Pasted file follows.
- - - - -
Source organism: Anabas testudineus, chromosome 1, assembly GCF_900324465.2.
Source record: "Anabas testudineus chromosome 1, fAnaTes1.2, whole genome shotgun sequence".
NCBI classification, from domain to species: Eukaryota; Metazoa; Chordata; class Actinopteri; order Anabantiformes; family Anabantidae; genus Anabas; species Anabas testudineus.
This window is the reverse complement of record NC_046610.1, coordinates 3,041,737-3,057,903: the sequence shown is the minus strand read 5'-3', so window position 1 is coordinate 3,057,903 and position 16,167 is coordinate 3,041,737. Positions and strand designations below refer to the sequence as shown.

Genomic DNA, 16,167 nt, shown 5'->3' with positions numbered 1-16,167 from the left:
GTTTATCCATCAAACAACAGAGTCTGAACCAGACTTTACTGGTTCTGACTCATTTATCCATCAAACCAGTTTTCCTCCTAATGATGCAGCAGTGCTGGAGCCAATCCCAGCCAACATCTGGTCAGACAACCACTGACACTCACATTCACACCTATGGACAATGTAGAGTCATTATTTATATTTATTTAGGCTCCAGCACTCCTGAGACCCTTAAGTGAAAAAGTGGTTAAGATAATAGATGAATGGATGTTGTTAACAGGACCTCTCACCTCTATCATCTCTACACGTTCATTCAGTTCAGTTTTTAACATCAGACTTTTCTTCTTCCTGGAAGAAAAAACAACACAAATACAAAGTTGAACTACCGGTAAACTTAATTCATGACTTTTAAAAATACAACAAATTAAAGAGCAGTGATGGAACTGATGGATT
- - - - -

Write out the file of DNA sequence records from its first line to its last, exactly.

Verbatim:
Source organism: Anabas testudineus, chromosome 1, assembly GCF_900324465.2.
Source record: "Anabas testudineus chromosome 1, fAnaTes1.2, whole genome shotgun sequence".
NCBI classification, from domain to species: Eukaryota; Metazoa; Chordata; class Actinopteri; order Anabantiformes; family Anabantidae; genus Anabas; species Anabas testudineus.
This window is the reverse complement of record NC_046610.1, coordinates 3,041,737-3,057,903: the sequence shown is the minus strand read 5'-3', so window position 1 is coordinate 3,057,903 and position 16,167 is coordinate 3,041,737. Positions and strand designations below refer to the sequence as shown.

Genomic DNA, 16,167 nt, shown 5'->3' with positions numbered 1-16,167 from the left:
GTTTATCCATCAAACAACAGAGTCTGAACCAGACTTTACTGGTTCTGACTCATTTATCCATCAAACCAGTTTTCCTCCTAATGATGCAGCAGTGCTGGAGCCAATCCCAGCCAACATCTGGTCAGACAACCACTGACACTCACATTCACACCTATGGACAATGTAGAGTCATTATTTATATTTATTTAGGCTCCAGCACTCCTGAGACCCTTAAGTGAAAAAGTGGTTAAGATAATAGATGAATGGATGTTGTTAACAGGACCTCTCACCTCTATCATCTCTACACGTTCATTCAGTTCAGTTTTTAACATCAGACTTTTCTTCTTCCTGGAAGAAAAAACAACACAAATACAAAGTTGAACTACCGGTAAACTTAATTCATGACTTTTAAAAATACAACAAATTAAAGAGCAGTGATGGAACTGATGGATT